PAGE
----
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Per section 2.2 of rails guide on Active Record query interface here:

which seems to indicate that I can pass a string specifying the condition(s), then an array of values that should be substituted at some point while the arel is being built. So I've got a statement that generates my conditions string, which can be a varying number of attributes chained together with either AND or OR between them, and I pass in an array as the second arg to the where method, and I get:

ActiveRecord::PreparedStatementInvalid: wrong number of bind variables (1 for 5)

which leads me to believe I'm doing this incorrectly. However, I'm not finding anything on how to do it correctly. To restate the problem another way, I need to pass in a string to the where method such as "table.attribute = ? AND table.attribute1 = ? OR table.attribute1 = ?" with an unknown number of these conditions anded or ored together, and then pass something, what I thought would be an array as the second argument that would be used to substitute the values in the first argument conditions string. Is this the correct approach, or, I'm just missing some other huge concept somewhere and I'm coming at this all wrong? I'd think that somehow, this has to be possible, short of just generating a raw sql string.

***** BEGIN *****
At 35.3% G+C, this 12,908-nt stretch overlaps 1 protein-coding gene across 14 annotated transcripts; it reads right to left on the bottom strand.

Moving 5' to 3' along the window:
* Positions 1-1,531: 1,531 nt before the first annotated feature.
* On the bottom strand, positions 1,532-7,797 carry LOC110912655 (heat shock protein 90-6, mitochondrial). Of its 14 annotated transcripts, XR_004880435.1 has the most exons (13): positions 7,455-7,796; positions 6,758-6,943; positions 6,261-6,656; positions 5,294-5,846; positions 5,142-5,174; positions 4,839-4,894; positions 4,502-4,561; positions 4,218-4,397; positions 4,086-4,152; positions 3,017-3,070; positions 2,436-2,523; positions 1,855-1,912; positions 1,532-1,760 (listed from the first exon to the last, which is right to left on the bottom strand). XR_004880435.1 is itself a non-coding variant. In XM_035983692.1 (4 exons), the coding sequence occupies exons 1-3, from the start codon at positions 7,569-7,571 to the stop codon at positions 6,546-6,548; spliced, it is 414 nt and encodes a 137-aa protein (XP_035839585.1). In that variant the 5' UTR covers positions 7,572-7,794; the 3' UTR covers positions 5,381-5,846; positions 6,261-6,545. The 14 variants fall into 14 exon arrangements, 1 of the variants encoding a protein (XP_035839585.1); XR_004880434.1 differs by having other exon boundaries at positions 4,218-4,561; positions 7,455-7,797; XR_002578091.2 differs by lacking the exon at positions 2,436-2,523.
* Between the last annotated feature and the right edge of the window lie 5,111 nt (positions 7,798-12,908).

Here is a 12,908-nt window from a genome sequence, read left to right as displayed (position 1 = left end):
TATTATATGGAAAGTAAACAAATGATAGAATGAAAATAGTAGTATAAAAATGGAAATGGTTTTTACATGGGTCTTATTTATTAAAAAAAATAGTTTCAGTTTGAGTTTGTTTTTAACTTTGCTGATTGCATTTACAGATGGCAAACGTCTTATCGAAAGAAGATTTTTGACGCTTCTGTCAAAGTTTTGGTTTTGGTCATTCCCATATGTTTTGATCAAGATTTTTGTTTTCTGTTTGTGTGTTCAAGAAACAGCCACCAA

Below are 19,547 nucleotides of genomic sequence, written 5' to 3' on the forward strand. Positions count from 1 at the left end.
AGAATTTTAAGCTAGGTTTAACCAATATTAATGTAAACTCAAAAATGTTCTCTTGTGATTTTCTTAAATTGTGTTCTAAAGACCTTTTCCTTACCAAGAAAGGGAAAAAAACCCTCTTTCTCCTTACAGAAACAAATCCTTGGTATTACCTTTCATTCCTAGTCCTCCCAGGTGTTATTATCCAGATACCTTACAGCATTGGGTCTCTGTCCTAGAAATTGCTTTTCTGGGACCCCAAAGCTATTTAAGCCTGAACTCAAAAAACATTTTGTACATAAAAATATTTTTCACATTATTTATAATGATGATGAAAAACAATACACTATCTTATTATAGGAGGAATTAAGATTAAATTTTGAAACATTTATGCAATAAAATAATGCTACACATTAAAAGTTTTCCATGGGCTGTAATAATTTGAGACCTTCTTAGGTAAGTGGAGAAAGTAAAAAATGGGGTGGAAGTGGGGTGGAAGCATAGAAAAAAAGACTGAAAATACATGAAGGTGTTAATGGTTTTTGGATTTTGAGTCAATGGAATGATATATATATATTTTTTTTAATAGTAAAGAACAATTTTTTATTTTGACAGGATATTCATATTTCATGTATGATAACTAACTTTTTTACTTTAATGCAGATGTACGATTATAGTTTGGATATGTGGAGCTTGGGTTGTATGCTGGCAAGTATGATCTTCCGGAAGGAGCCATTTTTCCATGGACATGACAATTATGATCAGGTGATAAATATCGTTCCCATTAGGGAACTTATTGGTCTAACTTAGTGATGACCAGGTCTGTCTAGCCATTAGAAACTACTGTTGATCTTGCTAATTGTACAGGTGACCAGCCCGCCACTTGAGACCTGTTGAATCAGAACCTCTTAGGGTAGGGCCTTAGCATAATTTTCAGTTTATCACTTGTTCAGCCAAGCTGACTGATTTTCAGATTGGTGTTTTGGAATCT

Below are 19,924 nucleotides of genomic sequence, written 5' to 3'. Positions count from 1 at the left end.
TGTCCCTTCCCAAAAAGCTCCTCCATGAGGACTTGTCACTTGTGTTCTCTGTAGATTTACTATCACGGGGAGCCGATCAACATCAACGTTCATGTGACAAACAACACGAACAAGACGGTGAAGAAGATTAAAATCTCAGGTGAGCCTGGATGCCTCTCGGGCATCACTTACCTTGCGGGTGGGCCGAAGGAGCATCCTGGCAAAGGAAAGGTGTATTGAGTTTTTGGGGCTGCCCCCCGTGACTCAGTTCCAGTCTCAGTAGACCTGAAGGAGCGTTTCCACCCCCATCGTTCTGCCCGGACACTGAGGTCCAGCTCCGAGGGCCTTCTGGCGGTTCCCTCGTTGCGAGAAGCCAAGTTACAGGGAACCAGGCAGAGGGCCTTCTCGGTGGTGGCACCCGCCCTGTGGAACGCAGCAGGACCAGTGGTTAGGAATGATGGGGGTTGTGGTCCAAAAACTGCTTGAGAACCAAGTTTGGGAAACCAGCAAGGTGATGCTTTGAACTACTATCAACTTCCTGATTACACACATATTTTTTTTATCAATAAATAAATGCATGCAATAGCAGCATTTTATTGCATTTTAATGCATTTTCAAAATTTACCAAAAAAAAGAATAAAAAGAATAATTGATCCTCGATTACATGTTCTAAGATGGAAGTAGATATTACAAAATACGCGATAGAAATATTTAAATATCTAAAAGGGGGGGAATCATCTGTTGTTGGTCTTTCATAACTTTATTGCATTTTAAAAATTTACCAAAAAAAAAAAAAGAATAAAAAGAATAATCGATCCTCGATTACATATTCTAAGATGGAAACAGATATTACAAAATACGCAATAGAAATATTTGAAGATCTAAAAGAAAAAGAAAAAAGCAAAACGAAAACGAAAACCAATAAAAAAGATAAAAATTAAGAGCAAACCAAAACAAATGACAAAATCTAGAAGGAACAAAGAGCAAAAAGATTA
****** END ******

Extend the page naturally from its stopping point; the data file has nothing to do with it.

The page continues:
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1  
It'd be abundantly useful if you posted the code you're having difficulty with. –  mharper Feb 17 '11 at 22:22
    
well, the code Dan posted below is pretty much what I'm trying to do, except that I don't know how many conditions there will be, hence also don't know how many substitutions either. So, I assumed I could pass an array in containing the values to be substituted in as the second arg. –  wkhatch Feb 18 '11 at 6:49
    
"varying number of attributes chained together with either AND or OR between them" as I understand the condition either match any given attributes or match all but not mix of both. Like attribute = ? OR attribute2 = ? OR attribute3 = ? or attribute = ? AND attribute2 = ? AND attribute3 = ?. –  Amit Patel Sep 27 '12 at 8:02

3 Answers 3

Sounds like you're doing something like this:

Model.where("attribute = ? OR attribute2 = ?", [value, value])

Whereas you need to do this:

# notice the lack of an array as the last argument
Model.where("attribute = ? OR attribute2 = ?", value, value)

Have a look at http://guides.rubyonrails.org/active_record_querying.html#array-conditions for more details on how this works.

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yes, the problem is that I don't know how many of these conditions there will be until runtime, so I'm dynamically constructing the first string argument. I suppose I could just insert the values I need to match against in the string, but that would be less safe certainly. It would seem that there's got to be a simpler way to pass multiple value arguments, but I guess not. Thanks for the reply –  wkhatch Feb 18 '11 at 6:44
6